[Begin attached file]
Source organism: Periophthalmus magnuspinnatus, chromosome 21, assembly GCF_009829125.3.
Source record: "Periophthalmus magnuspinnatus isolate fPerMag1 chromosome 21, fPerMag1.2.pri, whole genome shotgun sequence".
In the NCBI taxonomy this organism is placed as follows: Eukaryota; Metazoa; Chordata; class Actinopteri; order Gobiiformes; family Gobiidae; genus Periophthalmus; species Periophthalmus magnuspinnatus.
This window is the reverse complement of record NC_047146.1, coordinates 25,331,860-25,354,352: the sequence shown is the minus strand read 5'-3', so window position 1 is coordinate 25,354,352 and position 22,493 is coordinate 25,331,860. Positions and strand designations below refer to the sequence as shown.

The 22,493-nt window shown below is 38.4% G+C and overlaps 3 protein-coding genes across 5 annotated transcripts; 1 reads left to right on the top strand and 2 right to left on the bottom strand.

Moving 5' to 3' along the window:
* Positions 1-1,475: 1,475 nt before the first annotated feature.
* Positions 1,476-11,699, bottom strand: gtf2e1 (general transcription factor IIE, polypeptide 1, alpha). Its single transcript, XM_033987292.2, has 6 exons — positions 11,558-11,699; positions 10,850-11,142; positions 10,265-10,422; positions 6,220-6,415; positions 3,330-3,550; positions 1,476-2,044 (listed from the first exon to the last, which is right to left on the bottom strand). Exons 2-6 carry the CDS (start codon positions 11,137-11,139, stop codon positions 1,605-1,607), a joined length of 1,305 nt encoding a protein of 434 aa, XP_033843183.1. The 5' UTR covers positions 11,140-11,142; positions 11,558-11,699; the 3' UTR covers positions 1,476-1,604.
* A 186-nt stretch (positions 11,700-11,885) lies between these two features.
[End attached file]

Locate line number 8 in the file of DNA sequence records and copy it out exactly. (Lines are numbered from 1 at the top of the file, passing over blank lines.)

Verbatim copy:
* Positions 1,476-11,699, bottom strand: gtf2e1 (general transcription factor IIE, polypeptide 1, alpha). Its single transcript, XM_033987292.2, has 6 exons — positions 11,558-11,699; positions 10,850-11,142; positions 10,265-10,422; positions 6,220-6,415; positions 3,330-3,550; positions 1,476-2,044 (listed from the first exon to the last, which is right to left on the bottom strand). Exons 2-6 carry the CDS (start codon positions 11,137-11,139, stop codon positions 1,605-1,607), a joined length of 1,305 nt encoding a protein of 434 aa, XP_033843183.1. The 5' UTR covers positions 11,140-11,142; positions 11,558-11,699; the 3' UTR covers positions 1,476-1,604.